According to a column in the Washington Post by Senators Schumer and Graham:  “Our immigration system is badly broken. Although our borders have become far more secure in recent years, too many people seeking illegal entry get through. We have no way to track whether the millions who enter the United States on valid visas each year leave when they are supposed to. And employers are burdened by a complicated system for verifying workers’ immigration status.”

Some of the ideas set forth by the senators are promising however, one must wonder what the odds would be of significant immigration reform passing in light of high unemployment.  Those familiar with our nation’s immigration system almost unanimously agree that it is badly broken.  If Congress and the White House are committed to doing the right thing, it would be to enact CIR.

The political cost-benefit analysis is tricky.  On the one hand, there is the bloc of Latino voters, most of whom support CIR.  On the other hand, unemployed Americans may oppose the legalization provisions proposed.  However, legalizing those who are already in the US and working illegally does not take a job away from an American.  In fact, if employers who hire undocumented workers are violating the country’s wage and hour laws and that becomes more difficult for them to do – Americans may in fact get some of these positions in the end and be paid a fair wage for their time.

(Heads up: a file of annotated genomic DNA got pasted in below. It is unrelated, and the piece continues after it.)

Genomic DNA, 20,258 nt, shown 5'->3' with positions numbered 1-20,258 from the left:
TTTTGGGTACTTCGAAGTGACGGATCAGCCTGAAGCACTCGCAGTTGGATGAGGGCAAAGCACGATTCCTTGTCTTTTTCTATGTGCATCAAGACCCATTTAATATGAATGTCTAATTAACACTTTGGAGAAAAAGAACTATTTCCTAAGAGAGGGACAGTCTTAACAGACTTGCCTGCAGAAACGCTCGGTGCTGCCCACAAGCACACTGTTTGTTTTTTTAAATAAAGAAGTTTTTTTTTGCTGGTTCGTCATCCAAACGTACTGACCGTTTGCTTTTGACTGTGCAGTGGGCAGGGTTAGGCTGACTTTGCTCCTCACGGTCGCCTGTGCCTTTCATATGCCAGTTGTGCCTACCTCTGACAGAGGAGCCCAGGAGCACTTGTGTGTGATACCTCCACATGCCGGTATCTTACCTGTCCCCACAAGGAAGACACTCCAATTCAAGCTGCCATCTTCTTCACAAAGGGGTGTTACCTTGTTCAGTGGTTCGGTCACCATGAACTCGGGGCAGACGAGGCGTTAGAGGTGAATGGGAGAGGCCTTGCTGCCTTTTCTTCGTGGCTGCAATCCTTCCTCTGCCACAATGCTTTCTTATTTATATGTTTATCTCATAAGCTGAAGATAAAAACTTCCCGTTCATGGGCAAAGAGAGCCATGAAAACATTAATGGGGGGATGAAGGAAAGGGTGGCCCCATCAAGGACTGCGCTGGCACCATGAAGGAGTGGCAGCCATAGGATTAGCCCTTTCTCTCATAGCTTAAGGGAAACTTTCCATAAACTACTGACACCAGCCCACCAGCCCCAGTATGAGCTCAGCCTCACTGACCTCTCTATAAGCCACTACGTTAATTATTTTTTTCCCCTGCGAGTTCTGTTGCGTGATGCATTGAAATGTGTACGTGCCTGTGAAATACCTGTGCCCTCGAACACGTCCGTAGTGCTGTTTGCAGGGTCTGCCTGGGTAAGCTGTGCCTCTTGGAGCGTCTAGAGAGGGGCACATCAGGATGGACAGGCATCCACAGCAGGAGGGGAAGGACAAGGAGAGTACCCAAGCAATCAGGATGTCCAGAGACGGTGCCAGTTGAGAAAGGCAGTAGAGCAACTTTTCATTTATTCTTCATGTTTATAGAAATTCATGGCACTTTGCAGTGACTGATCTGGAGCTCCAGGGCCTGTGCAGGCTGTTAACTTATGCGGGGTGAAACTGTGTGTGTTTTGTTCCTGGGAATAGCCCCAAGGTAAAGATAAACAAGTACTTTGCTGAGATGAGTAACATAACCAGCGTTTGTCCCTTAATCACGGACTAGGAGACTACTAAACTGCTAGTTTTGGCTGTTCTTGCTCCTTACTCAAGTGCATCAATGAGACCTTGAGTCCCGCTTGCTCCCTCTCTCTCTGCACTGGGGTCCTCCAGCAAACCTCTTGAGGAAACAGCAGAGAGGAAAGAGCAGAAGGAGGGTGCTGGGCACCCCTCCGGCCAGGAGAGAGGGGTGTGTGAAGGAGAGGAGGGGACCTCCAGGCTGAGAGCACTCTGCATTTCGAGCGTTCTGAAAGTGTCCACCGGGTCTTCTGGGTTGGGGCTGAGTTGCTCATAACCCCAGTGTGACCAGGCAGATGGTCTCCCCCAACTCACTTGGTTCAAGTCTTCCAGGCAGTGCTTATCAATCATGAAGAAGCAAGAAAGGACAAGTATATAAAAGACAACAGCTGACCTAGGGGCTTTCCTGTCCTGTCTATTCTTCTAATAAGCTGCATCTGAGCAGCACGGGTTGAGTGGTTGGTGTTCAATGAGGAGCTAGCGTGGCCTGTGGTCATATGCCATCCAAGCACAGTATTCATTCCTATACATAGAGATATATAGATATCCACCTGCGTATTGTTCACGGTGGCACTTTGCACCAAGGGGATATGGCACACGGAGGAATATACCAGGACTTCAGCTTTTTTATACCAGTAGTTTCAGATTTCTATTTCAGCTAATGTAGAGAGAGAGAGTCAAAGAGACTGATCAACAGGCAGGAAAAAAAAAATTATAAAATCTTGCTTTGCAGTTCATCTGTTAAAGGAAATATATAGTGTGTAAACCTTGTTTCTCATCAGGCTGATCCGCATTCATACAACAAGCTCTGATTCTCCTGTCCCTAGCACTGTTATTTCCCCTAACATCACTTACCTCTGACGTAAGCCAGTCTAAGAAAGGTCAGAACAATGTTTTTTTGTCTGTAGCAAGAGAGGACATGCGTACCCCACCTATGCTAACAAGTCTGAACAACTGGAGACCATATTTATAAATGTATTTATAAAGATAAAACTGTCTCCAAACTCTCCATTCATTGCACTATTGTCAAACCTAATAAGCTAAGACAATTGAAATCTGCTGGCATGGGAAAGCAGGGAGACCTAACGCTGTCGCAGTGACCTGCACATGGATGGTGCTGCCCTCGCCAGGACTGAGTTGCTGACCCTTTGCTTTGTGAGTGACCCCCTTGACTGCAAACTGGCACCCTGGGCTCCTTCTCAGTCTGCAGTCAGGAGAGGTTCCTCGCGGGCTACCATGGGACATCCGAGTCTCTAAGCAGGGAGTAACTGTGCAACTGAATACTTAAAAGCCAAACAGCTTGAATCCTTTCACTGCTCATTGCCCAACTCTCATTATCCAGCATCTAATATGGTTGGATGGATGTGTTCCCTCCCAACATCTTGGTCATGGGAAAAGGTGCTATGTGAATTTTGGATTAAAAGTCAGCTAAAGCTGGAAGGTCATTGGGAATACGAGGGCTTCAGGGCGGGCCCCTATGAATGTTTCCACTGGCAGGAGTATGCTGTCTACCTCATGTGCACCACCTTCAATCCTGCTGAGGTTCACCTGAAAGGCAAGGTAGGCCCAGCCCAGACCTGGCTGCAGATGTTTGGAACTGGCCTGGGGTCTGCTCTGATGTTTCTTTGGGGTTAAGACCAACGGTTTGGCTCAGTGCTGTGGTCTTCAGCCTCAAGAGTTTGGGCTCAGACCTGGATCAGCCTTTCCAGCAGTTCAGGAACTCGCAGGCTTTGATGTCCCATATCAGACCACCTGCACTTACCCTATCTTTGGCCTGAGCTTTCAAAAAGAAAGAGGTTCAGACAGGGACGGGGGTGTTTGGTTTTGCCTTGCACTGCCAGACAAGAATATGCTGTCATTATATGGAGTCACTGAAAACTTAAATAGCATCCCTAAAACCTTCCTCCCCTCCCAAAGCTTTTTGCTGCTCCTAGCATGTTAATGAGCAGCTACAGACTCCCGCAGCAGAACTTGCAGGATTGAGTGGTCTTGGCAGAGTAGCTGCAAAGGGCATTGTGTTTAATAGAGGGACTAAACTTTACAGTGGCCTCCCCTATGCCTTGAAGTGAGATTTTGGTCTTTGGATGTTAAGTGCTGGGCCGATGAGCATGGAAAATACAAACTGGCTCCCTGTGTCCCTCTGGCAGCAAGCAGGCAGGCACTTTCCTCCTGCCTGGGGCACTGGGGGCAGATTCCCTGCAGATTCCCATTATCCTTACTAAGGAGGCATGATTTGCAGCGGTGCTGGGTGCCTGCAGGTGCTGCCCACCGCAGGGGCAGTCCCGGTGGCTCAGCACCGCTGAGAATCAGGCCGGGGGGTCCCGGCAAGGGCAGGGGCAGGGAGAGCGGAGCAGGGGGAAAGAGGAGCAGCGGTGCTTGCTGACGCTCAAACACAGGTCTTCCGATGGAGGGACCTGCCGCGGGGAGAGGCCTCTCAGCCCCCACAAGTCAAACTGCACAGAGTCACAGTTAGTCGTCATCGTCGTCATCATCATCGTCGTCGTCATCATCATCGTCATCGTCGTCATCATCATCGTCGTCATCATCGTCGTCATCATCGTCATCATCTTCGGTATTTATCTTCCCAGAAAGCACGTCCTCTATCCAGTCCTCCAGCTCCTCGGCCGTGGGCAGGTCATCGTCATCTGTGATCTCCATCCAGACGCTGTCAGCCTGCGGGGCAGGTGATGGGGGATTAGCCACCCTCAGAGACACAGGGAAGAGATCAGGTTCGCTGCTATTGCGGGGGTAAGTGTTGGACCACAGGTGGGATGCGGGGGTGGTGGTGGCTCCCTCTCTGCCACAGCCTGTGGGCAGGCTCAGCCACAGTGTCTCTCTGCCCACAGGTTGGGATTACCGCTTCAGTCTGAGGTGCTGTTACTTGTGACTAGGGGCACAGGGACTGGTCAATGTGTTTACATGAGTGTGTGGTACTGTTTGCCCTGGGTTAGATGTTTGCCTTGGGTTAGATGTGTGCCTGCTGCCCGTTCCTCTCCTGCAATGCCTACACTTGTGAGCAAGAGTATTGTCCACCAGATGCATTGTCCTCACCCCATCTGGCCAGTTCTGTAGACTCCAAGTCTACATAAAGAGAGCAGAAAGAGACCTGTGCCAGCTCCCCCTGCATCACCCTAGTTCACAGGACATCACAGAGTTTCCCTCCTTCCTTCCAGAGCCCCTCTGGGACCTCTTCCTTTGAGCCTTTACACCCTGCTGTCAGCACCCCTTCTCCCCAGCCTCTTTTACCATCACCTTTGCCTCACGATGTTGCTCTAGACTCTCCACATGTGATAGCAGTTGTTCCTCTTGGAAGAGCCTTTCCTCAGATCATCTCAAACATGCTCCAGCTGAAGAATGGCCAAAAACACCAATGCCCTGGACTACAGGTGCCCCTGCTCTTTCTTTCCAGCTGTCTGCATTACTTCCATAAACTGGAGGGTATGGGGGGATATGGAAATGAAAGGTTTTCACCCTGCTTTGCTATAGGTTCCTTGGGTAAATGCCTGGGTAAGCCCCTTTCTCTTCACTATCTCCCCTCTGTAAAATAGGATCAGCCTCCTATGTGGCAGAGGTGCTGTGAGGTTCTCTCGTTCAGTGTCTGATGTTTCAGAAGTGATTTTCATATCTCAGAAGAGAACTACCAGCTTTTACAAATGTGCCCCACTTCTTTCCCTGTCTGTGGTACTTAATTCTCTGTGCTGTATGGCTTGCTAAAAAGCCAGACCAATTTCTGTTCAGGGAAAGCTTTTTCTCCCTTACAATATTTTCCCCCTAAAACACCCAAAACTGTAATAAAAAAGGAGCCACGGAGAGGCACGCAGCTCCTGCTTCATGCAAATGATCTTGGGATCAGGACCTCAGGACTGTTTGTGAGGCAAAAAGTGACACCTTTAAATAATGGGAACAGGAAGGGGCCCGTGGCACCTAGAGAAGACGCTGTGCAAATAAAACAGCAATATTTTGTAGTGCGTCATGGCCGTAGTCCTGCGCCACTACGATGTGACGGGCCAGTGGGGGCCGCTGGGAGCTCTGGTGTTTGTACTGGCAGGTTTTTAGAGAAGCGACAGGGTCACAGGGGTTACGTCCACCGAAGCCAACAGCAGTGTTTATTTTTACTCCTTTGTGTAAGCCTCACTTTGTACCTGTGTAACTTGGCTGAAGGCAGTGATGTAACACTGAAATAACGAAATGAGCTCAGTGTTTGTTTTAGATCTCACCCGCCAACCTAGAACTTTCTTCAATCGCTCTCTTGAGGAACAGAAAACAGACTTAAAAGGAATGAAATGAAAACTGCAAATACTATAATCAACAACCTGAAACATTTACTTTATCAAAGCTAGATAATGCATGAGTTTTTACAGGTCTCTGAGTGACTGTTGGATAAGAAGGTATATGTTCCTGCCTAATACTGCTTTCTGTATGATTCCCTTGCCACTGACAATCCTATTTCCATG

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Author: Bradley Maged

I'm Brad Maged, an immigration lawyer in Boston, Massachusetts. I help people who want to live and work in the United States and companies that wish to employ them. This blog provides opinion and information on developments in immigration law. Thanks for reading!

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